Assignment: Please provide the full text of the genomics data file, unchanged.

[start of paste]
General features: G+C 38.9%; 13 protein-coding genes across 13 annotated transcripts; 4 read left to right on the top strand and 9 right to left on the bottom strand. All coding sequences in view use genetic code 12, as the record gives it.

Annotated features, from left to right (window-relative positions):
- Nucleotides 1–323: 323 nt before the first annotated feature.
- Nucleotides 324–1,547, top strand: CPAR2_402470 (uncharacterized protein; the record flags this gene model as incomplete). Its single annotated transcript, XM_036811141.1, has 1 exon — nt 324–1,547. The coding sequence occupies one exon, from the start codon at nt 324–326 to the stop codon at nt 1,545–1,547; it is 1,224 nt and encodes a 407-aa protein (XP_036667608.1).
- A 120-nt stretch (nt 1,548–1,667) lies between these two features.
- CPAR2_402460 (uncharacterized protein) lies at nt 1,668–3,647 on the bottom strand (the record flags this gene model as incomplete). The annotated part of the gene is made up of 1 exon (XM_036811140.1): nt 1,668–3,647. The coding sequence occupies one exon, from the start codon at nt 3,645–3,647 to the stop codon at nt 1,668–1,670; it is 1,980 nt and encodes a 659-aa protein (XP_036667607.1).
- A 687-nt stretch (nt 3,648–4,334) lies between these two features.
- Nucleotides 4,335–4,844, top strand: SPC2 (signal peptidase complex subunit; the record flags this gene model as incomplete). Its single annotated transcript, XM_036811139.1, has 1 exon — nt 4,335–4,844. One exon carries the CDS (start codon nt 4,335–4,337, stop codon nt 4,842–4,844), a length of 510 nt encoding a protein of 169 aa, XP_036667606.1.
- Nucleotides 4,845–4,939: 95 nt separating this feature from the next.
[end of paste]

General features: G+C 38.9%; 13 protein-coding genes across 13 annotated transcripts; 4 read left to right on the top strand and 9 right to left on the bottom strand. All coding sequences in view use genetic code 12, as the record gives it.

Annotated features, from left to right (window-relative positions):
- Nucleotides 1–323: 323 nt before the first annotated feature.
- Nucleotides 324–1,547, top strand: CPAR2_402470 (uncharacterized protein; the record flags this gene model as incomplete). Its single annotated transcript, XM_036811141.1, has 1 exon — nt 324–1,547. The coding sequence occupies one exon, from the start codon at nt 324–326 to the stop codon at nt 1,545–1,547; it is 1,224 nt and encodes a 407-aa protein (XP_036667608.1).
- A 120-nt stretch (nt 1,548–1,667) lies between these two features.
- CPAR2_402460 (uncharacterized protein) lies at nt 1,668–3,647 on the bottom strand (the record flags this gene model as incomplete). The annotated part of the gene is made up of 1 exon (XM_036811140.1): nt 1,668–3,647. The coding sequence occupies one exon, from the start codon at nt 3,645–3,647 to the stop codon at nt 1,668–1,670; it is 1,980 nt and encodes a 659-aa protein (XP_036667607.1).
- A 687-nt stretch (nt 3,648–4,334) lies between these two features.
- Nucleotides 4,335–4,844, top strand: SPC2 (signal peptidase complex subunit; the record flags this gene model as incomplete). Its single annotated transcript, XM_036811139.1, has 1 exon — nt 4,335–4,844. One exon carries the CDS (start codon nt 4,335–4,337, stop codon nt 4,842–4,844), a length of 510 nt encoding a protein of 169 aa, XP_036667606.1.
- Nucleotides 4,845–4,939: 95 nt separating this feature from the next.